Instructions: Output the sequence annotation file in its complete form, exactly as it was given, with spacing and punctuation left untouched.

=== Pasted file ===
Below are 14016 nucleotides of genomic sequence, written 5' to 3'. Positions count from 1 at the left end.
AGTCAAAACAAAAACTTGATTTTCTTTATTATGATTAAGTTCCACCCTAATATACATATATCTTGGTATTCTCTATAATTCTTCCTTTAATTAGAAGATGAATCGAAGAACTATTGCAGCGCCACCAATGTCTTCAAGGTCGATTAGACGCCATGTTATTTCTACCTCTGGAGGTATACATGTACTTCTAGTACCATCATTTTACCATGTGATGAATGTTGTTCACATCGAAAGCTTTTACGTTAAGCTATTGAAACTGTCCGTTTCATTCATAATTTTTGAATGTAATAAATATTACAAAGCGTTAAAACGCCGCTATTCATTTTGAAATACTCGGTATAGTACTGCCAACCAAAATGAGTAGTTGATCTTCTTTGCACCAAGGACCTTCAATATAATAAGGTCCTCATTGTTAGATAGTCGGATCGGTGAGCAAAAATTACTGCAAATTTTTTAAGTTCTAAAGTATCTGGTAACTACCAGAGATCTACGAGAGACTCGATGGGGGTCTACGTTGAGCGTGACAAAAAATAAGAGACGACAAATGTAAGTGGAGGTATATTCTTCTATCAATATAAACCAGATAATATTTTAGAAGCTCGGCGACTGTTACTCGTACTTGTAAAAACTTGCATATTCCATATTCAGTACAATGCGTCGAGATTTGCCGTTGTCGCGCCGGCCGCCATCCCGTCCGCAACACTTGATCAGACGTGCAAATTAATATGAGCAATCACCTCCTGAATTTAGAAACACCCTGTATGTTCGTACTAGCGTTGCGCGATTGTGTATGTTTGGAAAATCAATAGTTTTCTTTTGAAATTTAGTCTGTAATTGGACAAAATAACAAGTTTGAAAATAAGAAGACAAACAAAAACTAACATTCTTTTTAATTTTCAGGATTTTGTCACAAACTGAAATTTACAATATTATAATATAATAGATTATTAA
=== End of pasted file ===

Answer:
Below are 14016 nucleotides of genomic sequence, written 5' to 3'. Positions count from 1 at the left end.
AGTCAAAACAAAAACTTGATTTTCTTTATTATGATTAAGTTCCACCCTAATATACATATATCTTGGTATTCTCTATAATTCTTCCTTTAATTAGAAGATGAATCGAAGAACTATTGCAGCGCCACCAATGTCTTCAAGGTCGATTAGACGCCATGTTATTTCTACCTCTGGAGGTATACATGTACTTCTAGTACCATCATTTTACCATGTGATGAATGTTGTTCACATCGAAAGCTTTTACGTTAAGCTATTGAAACTGTCCGTTTCATTCATAATTTTTGAATGTAATAAATATTACAAAGCGTTAAAACGCCGCTATTCATTTTGAAATACTCGGTATAGTACTGCCAACCAAAATGAGTAGTTGATCTTCTTTGCACCAAGGACCTTCAATATAATAAGGTCCTCATTGTTAGATAGTCGGATCGGTGAGCAAAAATTACTGCAAATTTTTTAAGTTCTAAAGTATCTGGTAACTACCAGAGATCTACGAGAGACTCGATGGGGGTCTACGTTGAGCGTGACAAAAAATAAGAGACGACAAATGTAAGTGGAGGTATATTCTTCTATCAATATAAACCAGATAATATTTTAGAAGCTCGGCGACTGTTACTCGTACTTGTAAAAACTTGCATATTCCATATTCAGTACAATGCGTCGAGATTTGCCGTTGTCGCGCCGGCCGCCATCCCGTCCGCAACACTTGATCAGACGTGCAAATTAATATGAGCAATCACCTCCTGAATTTAGAAACACCCTGTATGTTCGTACTAGCGTTGCGCGATTGTGTATGTTTGGAAAATCAATAGTTTTCTTTTGAAATTTAGTCTGTAATTGGACAAAATAACAAGTTTGAAAATAAGAAGACAAACAAAAACTAACATTCTTTTTAATTTTCAGGATTTTGTCACAAACTGAAATTTACAATATTATAATATAATAGATTATTAA